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How does Shakespeare use Tybalt as a means of setting the play on its tragic path?

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Introduction

Romeo and Juliet Essay During the past few weeks I have been studying Shakespeare's play; Romeo and Juliet. In this essay I am going to answer the question; how does Shakespeare use Tybalt as a means of setting the play on its tragic path? One of the undeniable facts of a tragic play is that it always ends in death. Normally there is a catalyst that forces the play towards this outcome and in the case of Romeo and Juliet, the Character is Tybalt. From a very early stage in the play it becomes apparent that Shakespeare has used Tybalt as a means of enhancing the bitterness between the Montague and Capulet families. Tybalt himself is a devout Capulet and it very keen to defend his name whenever he feels it is necessary. Usually this ends up with a fight or scrap with the Montague family. An example of this occurs in act one scene four in which members of the opposite families are on the verge of turning what was a small scrap into something far more brutal. ...read more.

Middle

Although Tybalt was already causing trouble before Romeos involvement, it was not enough for him alone to force the play down a more tragic path. Shakespeare includes Romeo to, in effect, help Tyabalt achieve this. In this scene however, the fighting is avoided for the time being as Capulet does not see Romeo as a potential threat and much to Tybalts annoyance, firmly states that there will be not fighting at his party. This only makes Tybalt even more eager to get at Romeo and at the end of the scene he says; "I will withdraw, but this intrusion shall now seeming sweet convert to bitter gall". In this Shakespeare has hinted that this will not be the last time Tybalt crosses paths with Romeo. Shakespeare has also deliberately set up a potential confrontation between Tyablt and Romeo, the hero of the play. In Tybalt's eyes, Romeos appearance at the party is an insult to his Capulet name and he is determined to punish him for it. ...read more.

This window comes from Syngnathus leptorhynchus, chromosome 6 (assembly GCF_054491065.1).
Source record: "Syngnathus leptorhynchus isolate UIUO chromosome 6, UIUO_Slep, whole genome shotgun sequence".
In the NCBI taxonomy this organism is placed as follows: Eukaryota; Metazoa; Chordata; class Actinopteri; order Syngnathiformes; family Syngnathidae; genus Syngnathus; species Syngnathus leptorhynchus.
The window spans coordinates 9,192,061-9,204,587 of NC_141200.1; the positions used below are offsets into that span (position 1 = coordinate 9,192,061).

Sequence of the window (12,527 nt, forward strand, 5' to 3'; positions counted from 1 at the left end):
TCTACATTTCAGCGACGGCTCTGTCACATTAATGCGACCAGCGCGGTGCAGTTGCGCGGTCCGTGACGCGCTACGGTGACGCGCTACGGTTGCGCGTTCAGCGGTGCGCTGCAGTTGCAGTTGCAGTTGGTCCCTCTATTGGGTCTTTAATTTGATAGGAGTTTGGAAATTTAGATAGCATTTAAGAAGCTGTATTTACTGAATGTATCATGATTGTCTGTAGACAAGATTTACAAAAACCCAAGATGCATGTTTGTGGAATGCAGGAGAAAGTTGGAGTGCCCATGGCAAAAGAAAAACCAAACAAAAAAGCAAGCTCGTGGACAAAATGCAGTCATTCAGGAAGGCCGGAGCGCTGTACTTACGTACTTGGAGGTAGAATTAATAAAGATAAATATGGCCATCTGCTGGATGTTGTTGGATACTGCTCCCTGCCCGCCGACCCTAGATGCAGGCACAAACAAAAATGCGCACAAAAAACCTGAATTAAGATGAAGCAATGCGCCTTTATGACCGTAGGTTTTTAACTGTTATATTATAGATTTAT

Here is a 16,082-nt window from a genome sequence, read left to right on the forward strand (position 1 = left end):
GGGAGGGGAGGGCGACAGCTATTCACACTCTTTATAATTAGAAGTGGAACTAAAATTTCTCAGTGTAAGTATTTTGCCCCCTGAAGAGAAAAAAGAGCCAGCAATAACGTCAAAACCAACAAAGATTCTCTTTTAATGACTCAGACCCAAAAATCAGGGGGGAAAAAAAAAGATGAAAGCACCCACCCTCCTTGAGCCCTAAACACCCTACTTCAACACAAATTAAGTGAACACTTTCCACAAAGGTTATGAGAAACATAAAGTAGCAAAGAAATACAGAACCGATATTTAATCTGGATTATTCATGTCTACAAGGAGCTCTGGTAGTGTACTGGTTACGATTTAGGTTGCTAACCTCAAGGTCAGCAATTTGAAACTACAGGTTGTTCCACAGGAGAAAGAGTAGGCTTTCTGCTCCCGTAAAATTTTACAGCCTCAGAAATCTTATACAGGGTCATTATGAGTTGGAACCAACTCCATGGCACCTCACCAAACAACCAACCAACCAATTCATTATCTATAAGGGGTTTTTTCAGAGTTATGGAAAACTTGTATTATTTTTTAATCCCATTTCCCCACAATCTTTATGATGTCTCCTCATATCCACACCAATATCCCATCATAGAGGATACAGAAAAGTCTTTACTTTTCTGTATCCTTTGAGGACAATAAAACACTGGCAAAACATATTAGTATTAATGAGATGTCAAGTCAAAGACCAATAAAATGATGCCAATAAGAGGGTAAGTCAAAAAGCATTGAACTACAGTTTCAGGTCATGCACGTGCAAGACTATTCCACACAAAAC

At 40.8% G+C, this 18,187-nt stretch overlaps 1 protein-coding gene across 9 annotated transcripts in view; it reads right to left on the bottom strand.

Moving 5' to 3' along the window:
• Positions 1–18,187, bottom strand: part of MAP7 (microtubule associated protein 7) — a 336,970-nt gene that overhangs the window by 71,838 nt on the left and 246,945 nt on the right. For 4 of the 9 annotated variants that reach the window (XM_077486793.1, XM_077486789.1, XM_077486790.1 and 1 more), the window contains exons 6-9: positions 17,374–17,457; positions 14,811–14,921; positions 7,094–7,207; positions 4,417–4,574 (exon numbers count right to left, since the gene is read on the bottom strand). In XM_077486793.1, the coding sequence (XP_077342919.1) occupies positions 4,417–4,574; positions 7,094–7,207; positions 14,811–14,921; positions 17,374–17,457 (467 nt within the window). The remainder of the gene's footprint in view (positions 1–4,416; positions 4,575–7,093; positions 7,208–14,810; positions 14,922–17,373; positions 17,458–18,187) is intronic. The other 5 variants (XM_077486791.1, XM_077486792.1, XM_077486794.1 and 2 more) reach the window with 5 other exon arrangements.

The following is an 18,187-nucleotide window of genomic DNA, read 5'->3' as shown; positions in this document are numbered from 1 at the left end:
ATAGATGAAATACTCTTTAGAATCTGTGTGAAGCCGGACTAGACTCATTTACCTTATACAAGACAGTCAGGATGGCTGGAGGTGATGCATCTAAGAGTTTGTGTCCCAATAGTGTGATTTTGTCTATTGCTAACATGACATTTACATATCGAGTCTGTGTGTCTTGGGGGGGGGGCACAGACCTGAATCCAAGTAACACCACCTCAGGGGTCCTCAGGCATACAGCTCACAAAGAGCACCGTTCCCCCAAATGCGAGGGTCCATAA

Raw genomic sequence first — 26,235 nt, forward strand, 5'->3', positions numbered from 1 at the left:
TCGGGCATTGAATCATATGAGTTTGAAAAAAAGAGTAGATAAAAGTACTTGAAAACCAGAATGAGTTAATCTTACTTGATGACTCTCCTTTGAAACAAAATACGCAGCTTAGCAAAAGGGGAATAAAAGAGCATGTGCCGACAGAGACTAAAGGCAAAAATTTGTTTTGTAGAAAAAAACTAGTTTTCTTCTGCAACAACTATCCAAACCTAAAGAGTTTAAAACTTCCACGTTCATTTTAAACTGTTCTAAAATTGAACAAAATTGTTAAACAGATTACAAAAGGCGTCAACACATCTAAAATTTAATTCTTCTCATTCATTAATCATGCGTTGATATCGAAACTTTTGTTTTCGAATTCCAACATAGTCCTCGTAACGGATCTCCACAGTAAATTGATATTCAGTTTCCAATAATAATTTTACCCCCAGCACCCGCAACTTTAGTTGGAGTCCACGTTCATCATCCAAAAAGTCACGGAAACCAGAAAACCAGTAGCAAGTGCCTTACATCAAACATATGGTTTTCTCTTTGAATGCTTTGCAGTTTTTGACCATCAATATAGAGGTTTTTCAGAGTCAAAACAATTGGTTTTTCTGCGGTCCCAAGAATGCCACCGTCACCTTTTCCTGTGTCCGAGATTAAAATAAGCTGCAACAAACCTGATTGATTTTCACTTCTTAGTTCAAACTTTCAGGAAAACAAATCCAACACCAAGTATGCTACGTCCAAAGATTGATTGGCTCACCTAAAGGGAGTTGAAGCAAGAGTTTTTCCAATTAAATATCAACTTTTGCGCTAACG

Conclusion

Romeo, who is already grieving at the tragic death of his friend at the hands of Tybalt, is eager to get revenge and so this time does not back away from the fight. The two charactors begin to fight, and eventually Tybalt is slain. Shakespeare has used Tybalt for the cause of two deaths, Mercutios and his own, and by now it is too late for the play to conclude with anything other than tradgedy. After killing Tybalt, Romeo realizes what he has done and flees after Benvolio tells him to. Overall I think that Shakespeare uses Tybalts aggressive and violent personality as a means of setting the play on its tragic path. Without Tybalts hatred for Montagues, and determination to fight Romeo, there would probably be no deaths and the play may have followed a much different path. Shakespeare evidently created Tybalt to be the catalyst for violence and disruption between the two families in the play and in turn, because of this the only outcome would be tragedy. Carl Dodd 11u ...read more.

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